At its peak, IBM was generating revenues in excess of $53,000,000,000 (that’s fifty three BILLION dollars) per year. That means every hour of every day was worth around $6,050,000 … in small, unmarked bills.
But IBM lost its way. So what went wrong? And what can we learn from their mistakes? Here are some thoughts…
First, you must never confuse head count with true growth. During its years of explosive growth, the IBM staff head count grew at twice the rate of its revenues. The simplest and surest way to keep hold of this factor is to constantly monitor staff productivity – expressed most simply as $Sales per $Wages.
Second, you must make your people responsible for their actions. At IBM, some staff were so mobile that they’d moved to a new position before their mistakes became obvious. The lesson here is, if you move a person to a new position, you must ensure that they retain at least some responsibility for any projects or decisions which were commenced or made during their stewardship.
Third, you must know which products are the most profitable. IBM sales people were rightly recognised as being amongst the best and brightest on the planet. Problem was, they (and their managers) didn’t know which lines carried the ‘fattest’ margins. As a consequence, they did the best they could by selling the most expensive products possible. History has shown that many less expensive products would have made a greater contribution to profitability.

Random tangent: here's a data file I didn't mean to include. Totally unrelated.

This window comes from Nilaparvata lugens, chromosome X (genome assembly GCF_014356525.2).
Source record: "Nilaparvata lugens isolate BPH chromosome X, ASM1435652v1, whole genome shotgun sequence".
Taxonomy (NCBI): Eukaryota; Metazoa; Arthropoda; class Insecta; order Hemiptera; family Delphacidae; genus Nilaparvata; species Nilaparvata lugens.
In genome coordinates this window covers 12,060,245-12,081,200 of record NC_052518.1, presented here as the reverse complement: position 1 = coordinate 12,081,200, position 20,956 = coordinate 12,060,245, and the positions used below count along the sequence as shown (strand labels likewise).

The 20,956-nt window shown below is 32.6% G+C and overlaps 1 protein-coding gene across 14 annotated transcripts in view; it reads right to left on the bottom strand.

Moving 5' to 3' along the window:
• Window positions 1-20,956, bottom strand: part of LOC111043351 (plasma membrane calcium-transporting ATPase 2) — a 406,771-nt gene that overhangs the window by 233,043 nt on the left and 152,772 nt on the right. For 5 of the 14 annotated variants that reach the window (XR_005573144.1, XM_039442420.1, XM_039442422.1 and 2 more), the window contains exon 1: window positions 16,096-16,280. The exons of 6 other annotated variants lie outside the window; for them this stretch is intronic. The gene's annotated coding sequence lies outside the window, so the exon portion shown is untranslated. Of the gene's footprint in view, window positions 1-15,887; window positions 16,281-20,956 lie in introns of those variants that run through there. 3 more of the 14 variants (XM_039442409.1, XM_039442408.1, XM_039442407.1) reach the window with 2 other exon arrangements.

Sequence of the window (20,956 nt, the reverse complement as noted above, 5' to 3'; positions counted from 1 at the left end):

Solve this problem by telling your sales team what the Gross Profit is on every significant product that you sell. If there are too many lines for them to remember, develop a tag or colour-code or some other system which lets the salespeople see, at a glance, which products are more profitable.
Reinforce this and keep them focused on promoting these lines by tying commissions and incentives to Gross Profitability, rather than straight sales value. Better still, tie the commission or incentive to the actual COLLECTION of the money, rather than paying it as soon as the invoice is cut. This alone will make a world of difference to how quickly you get paid – and it will keep your sales team focused on providing a quality ‘after sale’ service and experience.
Bottom line: let’s learn from IBM’s mistakes. You might never achieve the same turnover which it achieved … but then again, IBM started out as just another small business. And as Michael Gerber, business author and philosopher says, “Big businesses are just small business that got it right.”
Who knows what you might achieve if you make all the right moves and none of the mistakes?
Virtual Business Advisor
How to book a meeting with a business advisor, mentor or coach?
Find out about Government Grants for Queensland business?
Would you like to become an Accredited Advisor?
Need information on how to prepare a business plan?
Do you want a step by step guide to growing your business?
Become a sponsor or partner of BAN and connect with small business decision makers?
I wish to make a donation to help small business.